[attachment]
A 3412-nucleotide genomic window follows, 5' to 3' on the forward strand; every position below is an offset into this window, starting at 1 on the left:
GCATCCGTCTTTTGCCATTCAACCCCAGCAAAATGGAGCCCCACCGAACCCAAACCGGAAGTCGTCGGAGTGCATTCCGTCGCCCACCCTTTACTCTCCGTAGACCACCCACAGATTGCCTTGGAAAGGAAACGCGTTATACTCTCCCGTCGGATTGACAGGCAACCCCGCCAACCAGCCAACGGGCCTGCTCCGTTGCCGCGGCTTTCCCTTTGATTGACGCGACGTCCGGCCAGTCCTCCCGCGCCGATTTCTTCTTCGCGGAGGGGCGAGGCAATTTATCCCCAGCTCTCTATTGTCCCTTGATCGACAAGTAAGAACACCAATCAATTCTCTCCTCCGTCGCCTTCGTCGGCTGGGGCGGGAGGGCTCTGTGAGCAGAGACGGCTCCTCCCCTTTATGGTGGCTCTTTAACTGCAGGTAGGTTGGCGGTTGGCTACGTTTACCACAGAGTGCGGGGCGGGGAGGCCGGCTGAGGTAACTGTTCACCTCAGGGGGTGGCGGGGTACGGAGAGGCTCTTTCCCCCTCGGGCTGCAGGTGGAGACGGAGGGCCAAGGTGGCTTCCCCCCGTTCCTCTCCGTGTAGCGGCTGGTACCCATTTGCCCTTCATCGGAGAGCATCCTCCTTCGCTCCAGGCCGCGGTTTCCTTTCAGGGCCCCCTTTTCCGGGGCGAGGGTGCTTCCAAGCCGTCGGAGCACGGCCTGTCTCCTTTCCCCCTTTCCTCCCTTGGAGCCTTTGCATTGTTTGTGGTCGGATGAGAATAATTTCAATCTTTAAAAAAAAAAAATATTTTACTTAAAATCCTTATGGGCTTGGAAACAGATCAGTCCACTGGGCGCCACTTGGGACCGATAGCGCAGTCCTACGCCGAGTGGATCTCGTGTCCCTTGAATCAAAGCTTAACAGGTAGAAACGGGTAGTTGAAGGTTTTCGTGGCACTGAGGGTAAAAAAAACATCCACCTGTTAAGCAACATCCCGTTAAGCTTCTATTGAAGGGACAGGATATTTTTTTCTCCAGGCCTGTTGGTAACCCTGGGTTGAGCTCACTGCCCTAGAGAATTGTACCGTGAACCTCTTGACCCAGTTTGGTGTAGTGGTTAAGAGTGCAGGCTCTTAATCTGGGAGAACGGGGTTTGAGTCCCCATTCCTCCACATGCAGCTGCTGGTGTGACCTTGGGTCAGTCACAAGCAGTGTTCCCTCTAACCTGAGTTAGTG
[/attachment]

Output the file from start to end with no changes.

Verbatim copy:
A 3412-nucleotide genomic window follows, 5' to 3' on the forward strand; every position below is an offset into this window, starting at 1 on the left:
GCATCCGTCTTTTGCCATTCAACCCCAGCAAAATGGAGCCCCACCGAACCCAAACCGGAAGTCGTCGGAGTGCATTCCGTCGCCCACCCTTTACTCTCCGTAGACCACCCACAGATTGCCTTGGAAAGGAAACGCGTTATACTCTCCCGTCGGATTGACAGGCAACCCCGCCAACCAGCCAACGGGCCTGCTCCGTTGCCGCGGCTTTCCCTTTGATTGACGCGACGTCCGGCCAGTCCTCCCGCGCCGATTTCTTCTTCGCGGAGGGGCGAGGCAATTTATCCCCAGCTCTCTATTGTCCCTTGATCGACAAGTAAGAACACCAATCAATTCTCTCCTCCGTCGCCTTCGTCGGCTGGGGCGGGAGGGCTCTGTGAGCAGAGACGGCTCCTCCCCTTTATGGTGGCTCTTTAACTGCAGGTAGGTTGGCGGTTGGCTACGTTTACCACAGAGTGCGGGGCGGGGAGGCCGGCTGAGGTAACTGTTCACCTCAGGGGGTGGCGGGGTACGGAGAGGCTCTTTCCCCCTCGGGCTGCAGGTGGAGACGGAGGGCCAAGGTGGCTTCCCCCCGTTCCTCTCCGTGTAGCGGCTGGTACCCATTTGCCCTTCATCGGAGAGCATCCTCCTTCGCTCCAGGCCGCGGTTTCCTTTCAGGGCCCCCTTTTCCGGGGCGAGGGTGCTTCCAAGCCGTCGGAGCACGGCCTGTCTCCTTTCCCCCTTTCCTCCCTTGGAGCCTTTGCATTGTTTGTGGTCGGATGAGAATAATTTCAATCTTTAAAAAAAAAAAATATTTTACTTAAAATCCTTATGGGCTTGGAAACAGATCAGTCCACTGGGCGCCACTTGGGACCGATAGCGCAGTCCTACGCCGAGTGGATCTCGTGTCCCTTGAATCAAAGCTTAACAGGTAGAAACGGGTAGTTGAAGGTTTTCGTGGCACTGAGGGTAAAAAAAACATCCACCTGTTAAGCAACATCCCGTTAAGCTTCTATTGAAGGGACAGGATATTTTTTTCTCCAGGCCTGTTGGTAACCCTGGGTTGAGCTCACTGCCCTAGAGAATTGTACCGTGAACCTCTTGACCCAGTTTGGTGTAGTGGTTAAGAGTGCAGGCTCTTAATCTGGGAGAACGGGGTTTGAGTCCCCATTCCTCCACATGCAGCTGCTGGTGTGACCTTGGGTCAGTCACAAGCAGTGTTCCCTCTAACCTGAGTTAGTG